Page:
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Czech Republic: New Law On Foreigners Causes Confusion

A new, highly restrictive law regulating foreigners living in the Czech Republic took effect on January 1 -- just a month after being passed by parliament. The result has been confusion at home and abroad. RFE/RL correspondent Jolyon Naegele takes a look at some of the law's provisions and says they're reminiscent of legislation under the Communist system.

Prague, 12 January 2000 (RFE/RL) -- Foreigners wanting to visit or reside in the Czech Republic received a rude shock at the start of the year.

A new law (no. 326, titled "Law on the Stay of Foreigners on the Territory of the Czech Republic") has greatly complicated procedures for tourists and residents alike. It has also led to enormous queues on the borders.

Our correspondent says that the law results from a dispute between two ministries (Interior and Foreign Affairs) over how best to restrict access to unskilled workers from Eastern Europe and the former Soviet Union. The European Union has been increasing its pressure on the Czechs to tighten their borders, both to slow the Czech Republic's role as a transit point for illegal immigrants and to prepare the country for eventual EU membership.

The Interior Ministry has called for introducing visas for people coming from the Commonwealth of Independent States (CIS) and other areas. The Foreign Ministry, on the other hand, has resisted instituting a visa regime.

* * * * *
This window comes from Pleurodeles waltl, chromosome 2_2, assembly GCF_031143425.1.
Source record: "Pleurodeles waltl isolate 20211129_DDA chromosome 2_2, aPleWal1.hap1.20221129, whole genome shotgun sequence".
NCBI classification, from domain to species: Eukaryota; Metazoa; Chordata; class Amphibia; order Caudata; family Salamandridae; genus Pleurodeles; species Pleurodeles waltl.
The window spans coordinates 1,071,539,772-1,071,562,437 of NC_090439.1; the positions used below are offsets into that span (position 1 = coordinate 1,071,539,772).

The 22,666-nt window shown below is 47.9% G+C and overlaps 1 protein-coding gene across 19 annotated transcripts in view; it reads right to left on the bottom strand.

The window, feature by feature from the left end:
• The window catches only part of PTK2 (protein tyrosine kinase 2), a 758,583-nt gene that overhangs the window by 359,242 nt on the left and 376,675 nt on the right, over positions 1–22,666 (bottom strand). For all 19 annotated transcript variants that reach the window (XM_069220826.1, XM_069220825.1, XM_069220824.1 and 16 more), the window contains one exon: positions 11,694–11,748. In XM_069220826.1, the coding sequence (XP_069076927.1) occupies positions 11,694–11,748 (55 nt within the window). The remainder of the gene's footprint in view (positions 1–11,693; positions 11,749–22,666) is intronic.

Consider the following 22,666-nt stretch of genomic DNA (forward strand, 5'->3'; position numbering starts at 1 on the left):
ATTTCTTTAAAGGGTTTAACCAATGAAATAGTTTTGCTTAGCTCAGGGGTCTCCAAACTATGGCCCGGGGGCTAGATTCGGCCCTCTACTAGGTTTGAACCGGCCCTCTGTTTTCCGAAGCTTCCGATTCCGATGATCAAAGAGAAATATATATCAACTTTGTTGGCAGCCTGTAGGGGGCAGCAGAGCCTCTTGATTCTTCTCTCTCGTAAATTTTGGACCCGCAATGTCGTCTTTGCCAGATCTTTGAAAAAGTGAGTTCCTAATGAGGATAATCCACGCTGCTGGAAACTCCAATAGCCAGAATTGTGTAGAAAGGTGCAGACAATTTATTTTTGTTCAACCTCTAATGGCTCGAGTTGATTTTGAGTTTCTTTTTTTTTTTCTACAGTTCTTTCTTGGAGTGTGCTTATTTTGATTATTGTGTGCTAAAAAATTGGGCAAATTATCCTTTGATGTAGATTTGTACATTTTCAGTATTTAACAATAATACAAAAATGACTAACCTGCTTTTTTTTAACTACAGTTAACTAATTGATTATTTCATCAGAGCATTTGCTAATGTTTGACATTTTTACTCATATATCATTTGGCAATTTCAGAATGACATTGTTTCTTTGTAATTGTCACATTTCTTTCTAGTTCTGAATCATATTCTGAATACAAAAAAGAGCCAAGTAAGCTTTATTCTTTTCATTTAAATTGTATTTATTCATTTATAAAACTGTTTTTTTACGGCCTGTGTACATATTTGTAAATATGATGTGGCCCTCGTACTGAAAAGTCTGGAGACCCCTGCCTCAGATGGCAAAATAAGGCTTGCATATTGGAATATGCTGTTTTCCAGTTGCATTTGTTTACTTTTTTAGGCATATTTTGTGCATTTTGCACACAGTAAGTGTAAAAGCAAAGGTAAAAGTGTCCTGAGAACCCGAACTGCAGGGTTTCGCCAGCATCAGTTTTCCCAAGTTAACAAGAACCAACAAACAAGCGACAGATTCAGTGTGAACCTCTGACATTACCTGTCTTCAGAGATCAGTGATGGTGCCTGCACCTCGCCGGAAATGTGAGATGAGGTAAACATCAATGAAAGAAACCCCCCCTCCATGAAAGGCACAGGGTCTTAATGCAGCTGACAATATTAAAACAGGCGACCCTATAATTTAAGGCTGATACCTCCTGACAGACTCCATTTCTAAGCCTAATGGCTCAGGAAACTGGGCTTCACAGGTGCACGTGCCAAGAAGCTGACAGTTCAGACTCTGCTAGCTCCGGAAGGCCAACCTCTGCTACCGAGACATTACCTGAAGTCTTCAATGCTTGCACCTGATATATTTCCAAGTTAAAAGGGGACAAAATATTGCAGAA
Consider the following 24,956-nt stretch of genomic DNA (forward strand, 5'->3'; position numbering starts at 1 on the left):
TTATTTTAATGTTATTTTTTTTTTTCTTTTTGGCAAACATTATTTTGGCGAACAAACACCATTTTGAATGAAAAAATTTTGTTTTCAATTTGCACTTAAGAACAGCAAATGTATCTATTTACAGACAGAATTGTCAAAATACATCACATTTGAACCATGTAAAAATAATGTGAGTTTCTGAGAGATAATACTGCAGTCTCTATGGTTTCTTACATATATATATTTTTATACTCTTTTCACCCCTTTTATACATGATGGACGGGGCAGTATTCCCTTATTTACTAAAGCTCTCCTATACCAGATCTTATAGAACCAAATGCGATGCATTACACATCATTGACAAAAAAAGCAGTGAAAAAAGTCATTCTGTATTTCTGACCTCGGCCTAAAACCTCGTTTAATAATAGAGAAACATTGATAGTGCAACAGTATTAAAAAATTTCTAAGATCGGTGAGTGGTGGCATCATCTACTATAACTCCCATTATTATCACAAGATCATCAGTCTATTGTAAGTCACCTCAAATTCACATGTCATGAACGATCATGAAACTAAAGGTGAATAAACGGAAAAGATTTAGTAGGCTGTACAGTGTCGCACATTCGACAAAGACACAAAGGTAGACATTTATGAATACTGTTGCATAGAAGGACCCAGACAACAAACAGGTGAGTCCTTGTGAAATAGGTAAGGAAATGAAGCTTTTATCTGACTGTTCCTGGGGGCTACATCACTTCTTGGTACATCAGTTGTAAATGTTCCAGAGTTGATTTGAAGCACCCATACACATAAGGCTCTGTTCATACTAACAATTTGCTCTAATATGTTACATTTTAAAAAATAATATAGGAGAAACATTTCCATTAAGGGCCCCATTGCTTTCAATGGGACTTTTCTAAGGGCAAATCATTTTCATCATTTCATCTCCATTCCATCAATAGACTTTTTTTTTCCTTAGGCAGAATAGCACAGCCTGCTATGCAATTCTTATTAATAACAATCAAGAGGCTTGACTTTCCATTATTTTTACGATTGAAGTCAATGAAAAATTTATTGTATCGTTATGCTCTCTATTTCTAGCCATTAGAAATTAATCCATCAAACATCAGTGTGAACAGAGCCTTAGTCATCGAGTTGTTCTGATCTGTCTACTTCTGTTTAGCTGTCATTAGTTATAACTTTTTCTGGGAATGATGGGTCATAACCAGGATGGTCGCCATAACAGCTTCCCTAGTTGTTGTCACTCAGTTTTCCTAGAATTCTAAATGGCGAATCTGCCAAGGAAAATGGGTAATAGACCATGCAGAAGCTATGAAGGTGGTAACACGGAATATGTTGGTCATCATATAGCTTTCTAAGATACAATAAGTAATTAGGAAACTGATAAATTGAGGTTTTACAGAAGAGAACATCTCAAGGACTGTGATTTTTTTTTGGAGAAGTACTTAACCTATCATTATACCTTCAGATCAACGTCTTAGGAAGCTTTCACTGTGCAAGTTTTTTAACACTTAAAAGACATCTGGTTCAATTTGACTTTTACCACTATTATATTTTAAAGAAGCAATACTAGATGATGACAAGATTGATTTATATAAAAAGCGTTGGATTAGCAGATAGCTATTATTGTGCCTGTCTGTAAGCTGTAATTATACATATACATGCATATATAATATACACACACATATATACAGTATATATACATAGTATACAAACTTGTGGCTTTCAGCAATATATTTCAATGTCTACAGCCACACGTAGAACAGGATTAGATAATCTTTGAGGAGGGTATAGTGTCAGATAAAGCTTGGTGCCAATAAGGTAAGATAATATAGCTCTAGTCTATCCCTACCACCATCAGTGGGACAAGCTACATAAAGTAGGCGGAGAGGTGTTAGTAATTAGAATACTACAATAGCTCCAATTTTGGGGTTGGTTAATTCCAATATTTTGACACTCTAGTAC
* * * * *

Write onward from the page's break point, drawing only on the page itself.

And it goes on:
The whole issue is currently being evaluated once again, and modifications to the law are likely to be implemented soon.

Presidential spokesman Ladislav Spacek tells RFE/RL that while President Vaclav Havel did sign the law, it was one of more than 30 pieces of year-end legislation the president had to consider. He says Havel agrees that the restrictions are justified but that the president does not agree with how the law has been implemented so far. In any event, he says there's little the president can do about it now:

"Two issues are concerned here: the understanding of the law and its technical implementation. One can take exception to the norms set by the law, but these norms were adopted by the government, the lower house and the senate. The president adhered to this view because the ministries involved and the parliamentary committees had provided justification for the content of the law. In the law's concrete terms, that is the problems of residency permits and their extension, this is a more complicated matter. The president cannot rely on the Interior and Foreign Affairs ministries to prepare the proper information to tell people [how to comply with the law]."

For foreign visitors and residents alike, complying with the law and its often arcane requirements has proved to be a nightmare.

The 42-page law and related regulations require visitors from most countries to fill out a border document that they then must keep with them until they leave the country. Citizens from certain countries are exempt. Those countries include the U.S., Canada, Japan and EU countries, as well as Poland, Slovakia, Hungary, Slovenia and Croatia.